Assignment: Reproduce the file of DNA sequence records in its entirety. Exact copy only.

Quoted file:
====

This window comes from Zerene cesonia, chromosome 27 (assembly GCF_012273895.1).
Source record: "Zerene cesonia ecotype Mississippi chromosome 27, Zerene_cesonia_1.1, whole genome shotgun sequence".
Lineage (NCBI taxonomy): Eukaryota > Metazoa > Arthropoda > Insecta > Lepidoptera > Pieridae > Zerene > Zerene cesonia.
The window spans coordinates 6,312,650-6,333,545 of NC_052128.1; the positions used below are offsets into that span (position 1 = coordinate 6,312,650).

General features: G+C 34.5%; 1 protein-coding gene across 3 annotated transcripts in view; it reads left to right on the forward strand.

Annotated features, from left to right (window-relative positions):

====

This window comes from Zerene cesonia, chromosome 27 (assembly GCF_012273895.1).
Source record: "Zerene cesonia ecotype Mississippi chromosome 27, Zerene_cesonia_1.1, whole genome shotgun sequence".
Lineage (NCBI taxonomy): Eukaryota > Metazoa > Arthropoda > Insecta > Lepidoptera > Pieridae > Zerene > Zerene cesonia.
The window spans coordinates 6,312,650-6,333,545 of NC_052128.1; the positions used below are offsets into that span (position 1 = coordinate 6,312,650).

General features: G+C 34.5%; 1 protein-coding gene across 3 annotated transcripts in view; it reads left to right on the forward strand.

Annotated features, from left to right (window-relative positions):